Bass: Well I think the biggest word is fear. Everybody's scared. Everybody's uncertain. It's not like this business comes with guaranteed security anyway, and so when you kind of find a way to make your way and you're doing that and the rug gets pulled out from under you, it's just uncertain. It's terrifying. Personally, I play a show every week at the Zoo Bar so that's been canceled. So my connection to the other musicians I play with as well as my direct connection to the audience is just not there, you know? It just feels empty. We had three or four gigs scheduled within the next month that have all been postponed, but nobody knows. So there's just this looming sense of uncertainty that's really scary. And I guess for a lot of musicians I know ... we don't make a lot of money doing it anyway. For us, it's fulfilling intrinsically. So the thing that I miss the most is the ability to express and have that live feeling with other people expressing the same things at the same time as me. I'm not making my living doing music. So for me, I just, excuse my language, but I f***ing miss everybody. But I know for musicians it's incredibly hard, and there are a ton of musicians in town who rely solely on gigs for their income. I'm really blessed to have another job, but it's not that way for everybody. And I know people are hurting and it's not just musicians. It's service, it's anything that's people reliant. People are just uncertain. They're scared. They don't know what's gonna happen.
DN: How can people continue to support the performing artist community while venues remain closed?
Bass: Watch these shows, comment, show up, donate money when people are performing live. That's huge. They can share, you know, if you're watching something [where] you know an artist, you can help them broaden their audience by liking and sharing and commenting. Obviously, the way social media works is that things are like a web. So just helping performers get their name out there. If you've got extra money to donate, donate to them. [It's] not even donating. They're playing live for you online. Do your best when things get back up and running to go out and see those people play. They're going to be working really hard when this all comes back online. So do your best to support them, tell them you like their stuff, buy their albums, download their streams, do all that stuff that they've been asking you to do kind of ad nauseam for years and years and years. It really matters now. So keep watching their shows, keep liking, keep sharing. Help[ing] people build that community that they need to sustain themselves is going to be one great way to really do that.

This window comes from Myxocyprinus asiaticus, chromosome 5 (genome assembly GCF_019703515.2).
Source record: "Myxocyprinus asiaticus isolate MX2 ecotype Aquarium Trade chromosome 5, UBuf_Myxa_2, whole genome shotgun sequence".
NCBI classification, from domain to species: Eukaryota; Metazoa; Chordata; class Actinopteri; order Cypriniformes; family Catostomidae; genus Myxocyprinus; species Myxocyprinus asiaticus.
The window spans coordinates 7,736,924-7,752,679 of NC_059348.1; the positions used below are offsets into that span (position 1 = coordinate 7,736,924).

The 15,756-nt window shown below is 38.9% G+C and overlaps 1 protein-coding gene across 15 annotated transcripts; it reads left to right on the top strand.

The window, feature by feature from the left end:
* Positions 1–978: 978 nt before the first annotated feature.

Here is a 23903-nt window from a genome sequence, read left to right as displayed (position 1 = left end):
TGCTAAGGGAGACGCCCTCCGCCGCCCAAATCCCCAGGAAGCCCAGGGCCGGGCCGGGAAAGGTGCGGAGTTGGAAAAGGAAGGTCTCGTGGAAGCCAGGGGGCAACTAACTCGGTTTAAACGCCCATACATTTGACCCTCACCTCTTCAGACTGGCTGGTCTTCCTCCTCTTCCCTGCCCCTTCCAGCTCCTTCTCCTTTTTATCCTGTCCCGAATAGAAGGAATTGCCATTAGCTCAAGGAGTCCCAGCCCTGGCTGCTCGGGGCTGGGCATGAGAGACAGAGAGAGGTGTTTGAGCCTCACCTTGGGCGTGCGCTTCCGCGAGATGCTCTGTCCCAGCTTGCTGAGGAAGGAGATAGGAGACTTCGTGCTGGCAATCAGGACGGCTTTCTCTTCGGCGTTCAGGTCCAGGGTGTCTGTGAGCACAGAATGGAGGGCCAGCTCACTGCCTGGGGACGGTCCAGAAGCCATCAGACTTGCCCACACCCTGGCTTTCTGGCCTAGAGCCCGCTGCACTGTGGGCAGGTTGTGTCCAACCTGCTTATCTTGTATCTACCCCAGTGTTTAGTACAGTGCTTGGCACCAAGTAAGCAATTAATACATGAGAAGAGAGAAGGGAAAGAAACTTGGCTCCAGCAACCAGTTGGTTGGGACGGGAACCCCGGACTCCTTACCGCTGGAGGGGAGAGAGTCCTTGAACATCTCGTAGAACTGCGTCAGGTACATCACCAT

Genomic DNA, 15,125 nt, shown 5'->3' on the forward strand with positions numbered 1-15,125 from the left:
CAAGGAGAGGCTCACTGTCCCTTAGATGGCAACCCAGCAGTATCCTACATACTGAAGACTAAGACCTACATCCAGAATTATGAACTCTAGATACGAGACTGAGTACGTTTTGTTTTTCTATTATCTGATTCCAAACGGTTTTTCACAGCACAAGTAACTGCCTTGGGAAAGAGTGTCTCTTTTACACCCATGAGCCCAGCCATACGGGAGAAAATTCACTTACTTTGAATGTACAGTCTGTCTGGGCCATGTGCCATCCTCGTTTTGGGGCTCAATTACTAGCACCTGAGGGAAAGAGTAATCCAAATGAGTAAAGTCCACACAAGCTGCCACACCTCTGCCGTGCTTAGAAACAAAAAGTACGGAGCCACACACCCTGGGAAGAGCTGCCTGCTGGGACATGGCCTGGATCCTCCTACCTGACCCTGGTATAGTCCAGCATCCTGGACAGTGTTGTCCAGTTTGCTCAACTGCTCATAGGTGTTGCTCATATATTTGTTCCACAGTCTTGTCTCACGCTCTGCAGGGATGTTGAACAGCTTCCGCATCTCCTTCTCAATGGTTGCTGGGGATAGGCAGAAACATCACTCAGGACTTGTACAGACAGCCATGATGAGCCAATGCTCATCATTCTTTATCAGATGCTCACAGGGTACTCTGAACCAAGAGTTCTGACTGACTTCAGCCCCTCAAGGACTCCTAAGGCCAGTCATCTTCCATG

DN: What do you feel is the importance of the arts in a time like this?
Bass: They bind us. They're the way that all the difficult emotions get expressed and get dealt with. People are turning to the arts. It's everything from the person who spends the day bingeing Netflix to the person who watches live feeds all day on Facebook. People are turning to creators, expressors, people that share things just to connect. And the arts have always been that way as long as history has been recorded. It's a way to connect and to say things that we all are thinking. People, especially right now, since we can't be together, need that energetic togetherness and the arts bind that way.
DN: What do you hope this show and future Lied Live Online shows bring to the community?
Bass: Well, without sounding tropey or trite, a sense of community, a way to be together when we can't physically be together. Maybe on the other side of this when we see each other now we're going to know people's names, we're gonna have a little bit more familiarity. What do I hope to see? I just hope our community survives, I mean, emotionally, physically, spiritually, financially, all of that, and I think the Lied Center is doing their part to make sure that happens. Our survival and flourishing on a grand scale, but on a small scale, just keeping us connected, keeping us above water.